"Buenos dias", "buenas noches" -- this was the first words in a foreign language I heard in my life, as a three-year old boy growing up in developing post-war Western Germany, where the first gastarbeiters had arrived from Spain. Fascinated by the strange sounds, I tried to get to know some more languages, the only opportunity being TV courses of English and French -- there was no foreign language education for pre-teen school children in Germany yet in those days. Read more
To find some answers Tim Machan explores the language's present and past, and looks ahead to its futures among the one and a half billion people who speak it. His search is fascinating and important, for definitions of English have influenced education and law in many countries and helped shape the identities of those who live in them.
This volume provides a new perspective on the evolution of the special language of medicine, based on the electronic corpus of Early Modern English Medical Texts, containing over two million words of medical writing from 1500 to 1700.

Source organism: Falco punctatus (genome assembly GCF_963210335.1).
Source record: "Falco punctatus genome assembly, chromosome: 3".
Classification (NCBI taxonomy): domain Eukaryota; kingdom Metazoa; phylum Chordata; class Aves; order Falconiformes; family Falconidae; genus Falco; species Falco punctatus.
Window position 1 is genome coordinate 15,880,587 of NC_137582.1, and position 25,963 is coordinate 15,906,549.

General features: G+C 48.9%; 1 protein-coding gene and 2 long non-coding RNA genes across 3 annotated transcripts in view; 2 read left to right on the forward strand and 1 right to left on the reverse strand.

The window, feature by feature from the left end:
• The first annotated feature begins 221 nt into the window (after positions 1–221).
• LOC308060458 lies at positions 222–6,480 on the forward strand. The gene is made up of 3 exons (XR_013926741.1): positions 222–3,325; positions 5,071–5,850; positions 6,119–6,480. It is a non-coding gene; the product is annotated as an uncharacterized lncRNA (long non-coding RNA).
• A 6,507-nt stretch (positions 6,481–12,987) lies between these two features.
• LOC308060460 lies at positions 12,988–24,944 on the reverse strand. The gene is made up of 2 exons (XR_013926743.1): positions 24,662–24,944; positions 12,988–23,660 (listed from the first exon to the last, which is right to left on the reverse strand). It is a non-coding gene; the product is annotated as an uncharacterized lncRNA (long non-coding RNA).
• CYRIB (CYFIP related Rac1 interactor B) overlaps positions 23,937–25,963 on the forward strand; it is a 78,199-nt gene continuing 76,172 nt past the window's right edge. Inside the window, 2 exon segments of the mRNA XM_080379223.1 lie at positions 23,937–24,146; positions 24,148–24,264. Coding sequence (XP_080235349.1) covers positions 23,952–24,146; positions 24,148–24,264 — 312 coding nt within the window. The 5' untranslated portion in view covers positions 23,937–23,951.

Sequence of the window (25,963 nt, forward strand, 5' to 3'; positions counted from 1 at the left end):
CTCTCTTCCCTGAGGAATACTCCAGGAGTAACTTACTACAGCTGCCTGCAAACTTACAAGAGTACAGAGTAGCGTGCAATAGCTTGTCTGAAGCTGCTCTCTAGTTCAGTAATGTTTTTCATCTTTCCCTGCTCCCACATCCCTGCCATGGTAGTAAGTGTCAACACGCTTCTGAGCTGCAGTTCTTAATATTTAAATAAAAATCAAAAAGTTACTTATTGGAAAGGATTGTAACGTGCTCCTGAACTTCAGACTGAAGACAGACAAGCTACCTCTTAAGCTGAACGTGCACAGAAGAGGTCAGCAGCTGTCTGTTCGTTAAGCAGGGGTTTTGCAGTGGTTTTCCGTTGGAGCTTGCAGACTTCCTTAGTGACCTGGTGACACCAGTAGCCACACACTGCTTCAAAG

Language Shift and Cultural Reproduction: Socialization, Self and Syncretism in a Papua New Guinea Village
Don Kulick's book is an anthropological study of language and cultural
change among a small group of people living in the Sepik region of Papua
New Guinea. He examines why the villagers of Gapun are abandoning their
vernacular in favor of Tok Pisin, the most widely spoken language in Papua
New Guinea, despite their attachment to their own language as a source of
identity and as a tie to their lands. He draws on an examination of village
language socialization process and on Marshall Sahlins's ideas about
structure and event.